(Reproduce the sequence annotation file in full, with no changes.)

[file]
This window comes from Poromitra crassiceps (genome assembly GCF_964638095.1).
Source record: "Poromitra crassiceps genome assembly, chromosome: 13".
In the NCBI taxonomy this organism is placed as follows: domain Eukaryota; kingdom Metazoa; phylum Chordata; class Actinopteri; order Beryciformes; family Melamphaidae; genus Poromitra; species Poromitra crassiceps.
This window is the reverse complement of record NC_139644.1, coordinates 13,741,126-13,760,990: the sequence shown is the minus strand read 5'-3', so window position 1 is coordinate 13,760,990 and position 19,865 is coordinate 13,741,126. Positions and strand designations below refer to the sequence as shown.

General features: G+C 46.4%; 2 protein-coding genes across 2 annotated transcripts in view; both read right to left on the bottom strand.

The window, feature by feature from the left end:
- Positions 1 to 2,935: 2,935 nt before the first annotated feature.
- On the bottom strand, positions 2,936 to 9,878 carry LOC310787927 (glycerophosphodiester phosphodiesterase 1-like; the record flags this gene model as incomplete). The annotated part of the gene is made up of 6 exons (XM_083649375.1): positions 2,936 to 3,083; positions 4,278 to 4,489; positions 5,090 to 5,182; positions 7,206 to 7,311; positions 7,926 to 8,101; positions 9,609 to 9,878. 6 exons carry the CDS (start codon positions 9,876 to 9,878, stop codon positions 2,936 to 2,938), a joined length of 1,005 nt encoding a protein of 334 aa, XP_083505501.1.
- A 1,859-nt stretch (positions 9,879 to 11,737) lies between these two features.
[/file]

This window comes from Poromitra crassiceps (genome assembly GCF_964638095.1).
Source record: "Poromitra crassiceps genome assembly, chromosome: 13".
In the NCBI taxonomy this organism is placed as follows: domain Eukaryota; kingdom Metazoa; phylum Chordata; class Actinopteri; order Beryciformes; family Melamphaidae; genus Poromitra; species Poromitra crassiceps.
This window is the reverse complement of record NC_139644.1, coordinates 13,741,126-13,760,990: the sequence shown is the minus strand read 5'-3', so window position 1 is coordinate 13,760,990 and position 19,865 is coordinate 13,741,126. Positions and strand designations below refer to the sequence as shown.

General features: G+C 46.4%; 2 protein-coding genes across 2 annotated transcripts in view; both read right to left on the bottom strand.

The window, feature by feature from the left end:
- Positions 1 to 2,935: 2,935 nt before the first annotated feature.
- On the bottom strand, positions 2,936 to 9,878 carry LOC310787927 (glycerophosphodiester phosphodiesterase 1-like; the record flags this gene model as incomplete). The annotated part of the gene is made up of 6 exons (XM_083649375.1): positions 2,936 to 3,083; positions 4,278 to 4,489; positions 5,090 to 5,182; positions 7,206 to 7,311; positions 7,926 to 8,101; positions 9,609 to 9,878. 6 exons carry the CDS (start codon positions 9,876 to 9,878, stop codon positions 2,936 to 2,938), a joined length of 1,005 nt encoding a protein of 334 aa, XP_083505501.1.
- A 1,859-nt stretch (positions 9,879 to 11,737) lies between these two features.